Other authors aren’t your competitors; they’re your community. Join online writer’s groups, share ideas, and applaud other people’s triumphs. If you have one of your own to share, be direct instead of “humble bragging” — but don’t only talk about yourself.
As part of my interview series on the five things you need to know to become a great author, I had the pleasure of interviewing Barbara Linn Probst, author of QUEEN OF THE OWLS, a novel framed around the art and life of iconic artist Georgia O’Keeffe. QUEEN OF THE OWLS will launch on April 7, 2020 but has already garnered stellar advance praise, along with coveted spots as one of Working Mother’s most anticipated books of 2020 and the May 2020 pick for a network of nearly 800 book clubs across the U.S. Barbara’s shift to fiction follows a fascinating career as an educator, therapist, researcher, and advocate for out-of-the-box kids whose differences get mistaken for “disorders.” Author of the groundbreaking book for parents WHEN THE LABELS DON’T FIT, Barbara also blogs for two of the top award-winning sites for writers and — in her “spare time — is a serious amateur pianist.
Thank you so much for joining us! Can you share a story about what brought you to this particular career path?
What’s so meaningful to me about becoming a novelist — after an eclectic career that’s spanned everything from advocacy to academia — is that it represents a return to my very first career aspiration when I was seven years old (well, not counting wanting to be a ballerina or a cowgirl). I wrote my first “book” when I was seven, and it’s taken me till now to come full circle …
Not that I ever stopped writing. I’d written a book for parents, a textbook, and more scholarly papers than I care to remember. But I had to understand life better before I could write good fiction. To be candid, I think it was a profound transformation following my divorce that opened me and allowed me to understand human emotions in a deeper way. I wanted — and was ready — to write from the heart as well as the mind.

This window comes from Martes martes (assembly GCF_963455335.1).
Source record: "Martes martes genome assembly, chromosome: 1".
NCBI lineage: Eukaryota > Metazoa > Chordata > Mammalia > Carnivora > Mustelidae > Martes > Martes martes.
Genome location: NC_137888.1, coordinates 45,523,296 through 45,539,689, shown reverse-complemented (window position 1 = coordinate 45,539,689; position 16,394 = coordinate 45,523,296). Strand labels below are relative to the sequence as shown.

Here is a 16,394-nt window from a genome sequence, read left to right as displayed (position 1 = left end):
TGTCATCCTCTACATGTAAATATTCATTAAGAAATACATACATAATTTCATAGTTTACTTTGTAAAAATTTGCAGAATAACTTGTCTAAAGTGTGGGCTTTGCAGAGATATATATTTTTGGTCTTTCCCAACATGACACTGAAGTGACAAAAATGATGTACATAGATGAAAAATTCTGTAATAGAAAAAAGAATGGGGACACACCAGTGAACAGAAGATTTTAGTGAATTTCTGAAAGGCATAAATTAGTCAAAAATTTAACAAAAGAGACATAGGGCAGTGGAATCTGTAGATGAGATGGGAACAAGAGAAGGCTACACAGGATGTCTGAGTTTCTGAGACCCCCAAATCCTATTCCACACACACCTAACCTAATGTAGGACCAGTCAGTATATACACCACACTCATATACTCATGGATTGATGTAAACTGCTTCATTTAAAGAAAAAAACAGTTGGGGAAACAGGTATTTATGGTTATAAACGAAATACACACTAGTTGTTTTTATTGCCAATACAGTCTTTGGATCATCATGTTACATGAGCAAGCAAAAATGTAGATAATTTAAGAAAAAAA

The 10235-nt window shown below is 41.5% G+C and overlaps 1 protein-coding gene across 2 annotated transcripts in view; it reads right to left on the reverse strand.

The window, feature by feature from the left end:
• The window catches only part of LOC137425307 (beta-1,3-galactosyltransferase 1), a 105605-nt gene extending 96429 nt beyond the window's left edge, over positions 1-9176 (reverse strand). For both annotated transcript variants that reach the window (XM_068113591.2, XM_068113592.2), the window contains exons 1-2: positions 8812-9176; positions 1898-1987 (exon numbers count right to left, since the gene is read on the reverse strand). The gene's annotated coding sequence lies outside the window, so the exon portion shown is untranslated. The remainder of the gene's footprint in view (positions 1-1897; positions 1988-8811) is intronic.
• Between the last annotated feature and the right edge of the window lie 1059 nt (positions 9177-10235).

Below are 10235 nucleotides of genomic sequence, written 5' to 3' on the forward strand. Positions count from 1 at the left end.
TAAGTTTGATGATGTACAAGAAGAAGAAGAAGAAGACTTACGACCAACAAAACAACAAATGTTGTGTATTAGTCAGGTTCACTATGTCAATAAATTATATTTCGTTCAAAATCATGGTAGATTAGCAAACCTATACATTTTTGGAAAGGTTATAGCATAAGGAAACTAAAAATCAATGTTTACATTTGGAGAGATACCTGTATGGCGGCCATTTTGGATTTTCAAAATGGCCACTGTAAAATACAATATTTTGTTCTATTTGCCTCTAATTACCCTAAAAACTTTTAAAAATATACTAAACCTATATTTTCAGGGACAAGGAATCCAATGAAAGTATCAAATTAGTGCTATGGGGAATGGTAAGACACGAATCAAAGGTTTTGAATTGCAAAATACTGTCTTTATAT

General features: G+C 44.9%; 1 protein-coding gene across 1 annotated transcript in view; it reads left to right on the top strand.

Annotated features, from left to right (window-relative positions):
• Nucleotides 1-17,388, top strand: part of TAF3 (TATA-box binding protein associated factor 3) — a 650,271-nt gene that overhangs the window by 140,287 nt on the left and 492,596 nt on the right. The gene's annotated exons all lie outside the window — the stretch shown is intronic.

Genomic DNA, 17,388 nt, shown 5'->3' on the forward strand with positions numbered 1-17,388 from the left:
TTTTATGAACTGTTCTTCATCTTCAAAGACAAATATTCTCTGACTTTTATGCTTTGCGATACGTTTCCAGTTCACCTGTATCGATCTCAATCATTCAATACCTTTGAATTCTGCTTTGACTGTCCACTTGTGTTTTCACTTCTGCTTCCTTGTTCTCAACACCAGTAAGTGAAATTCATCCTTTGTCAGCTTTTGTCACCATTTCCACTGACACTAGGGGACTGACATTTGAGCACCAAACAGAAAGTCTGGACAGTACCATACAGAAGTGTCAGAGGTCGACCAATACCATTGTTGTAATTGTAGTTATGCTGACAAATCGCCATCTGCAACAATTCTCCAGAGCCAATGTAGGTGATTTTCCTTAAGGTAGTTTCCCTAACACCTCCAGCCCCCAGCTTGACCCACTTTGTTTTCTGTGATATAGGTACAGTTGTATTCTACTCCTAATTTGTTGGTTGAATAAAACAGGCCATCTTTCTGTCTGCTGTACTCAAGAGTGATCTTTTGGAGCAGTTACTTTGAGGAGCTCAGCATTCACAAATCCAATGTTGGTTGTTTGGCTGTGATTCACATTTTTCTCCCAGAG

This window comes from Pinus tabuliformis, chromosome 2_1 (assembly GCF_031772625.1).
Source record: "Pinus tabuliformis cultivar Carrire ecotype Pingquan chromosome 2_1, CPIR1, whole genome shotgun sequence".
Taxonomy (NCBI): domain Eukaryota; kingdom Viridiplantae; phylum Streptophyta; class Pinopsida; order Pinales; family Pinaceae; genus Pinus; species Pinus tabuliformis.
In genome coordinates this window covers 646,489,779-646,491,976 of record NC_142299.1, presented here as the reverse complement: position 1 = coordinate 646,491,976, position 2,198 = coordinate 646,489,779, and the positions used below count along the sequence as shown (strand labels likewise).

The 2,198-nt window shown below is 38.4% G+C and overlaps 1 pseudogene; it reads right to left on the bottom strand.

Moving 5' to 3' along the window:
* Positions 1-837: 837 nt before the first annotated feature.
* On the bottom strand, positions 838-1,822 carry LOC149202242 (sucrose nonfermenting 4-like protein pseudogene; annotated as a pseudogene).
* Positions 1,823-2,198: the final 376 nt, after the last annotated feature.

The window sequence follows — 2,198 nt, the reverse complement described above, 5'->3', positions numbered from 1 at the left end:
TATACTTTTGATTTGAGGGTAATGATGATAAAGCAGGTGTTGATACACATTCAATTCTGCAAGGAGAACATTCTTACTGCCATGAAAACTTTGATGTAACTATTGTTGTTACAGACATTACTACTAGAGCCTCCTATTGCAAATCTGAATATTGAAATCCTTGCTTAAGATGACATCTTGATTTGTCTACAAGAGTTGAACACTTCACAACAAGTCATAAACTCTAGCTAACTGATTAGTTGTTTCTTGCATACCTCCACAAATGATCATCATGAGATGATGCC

Can you describe an important experience that happened to you in the course of writing QUEEN OF THE OWLS?
Without giving away too much about the story: one of the plot points centers around the protagonist’s decision to replicate the nude photographs that Alfred Stieglitz took of Georgia O’Keeffe. Elizabeth, the protagonist, is a graduate student, a bookworm, and definitely not someone who would be comfortable posing naked. I needed to be able to write those scenes in a visceral and authentic way. But how — without doing what Elizabeth (or Georgia) did?
While I didn’t actually pose nude (sorry), I did experience a surrender to the camera that was new for me, and from there I was able to “enlarge the experience,” put myself in Elizabeth’s place, and write the scenes the story required. Here’s how it happened.
I’ve never liked having my picture taken, but while I was writing QUEEN OF THE OWLS I was developing a new website and needed a better headshot, so I spent an afternoon with a professional photographer. During the first part of the shoot, I knew I was holding back, trying to control what he saw. Then something changed and I let go, let myself be revealed — fully clothed, of course, yet the emotional core was the same.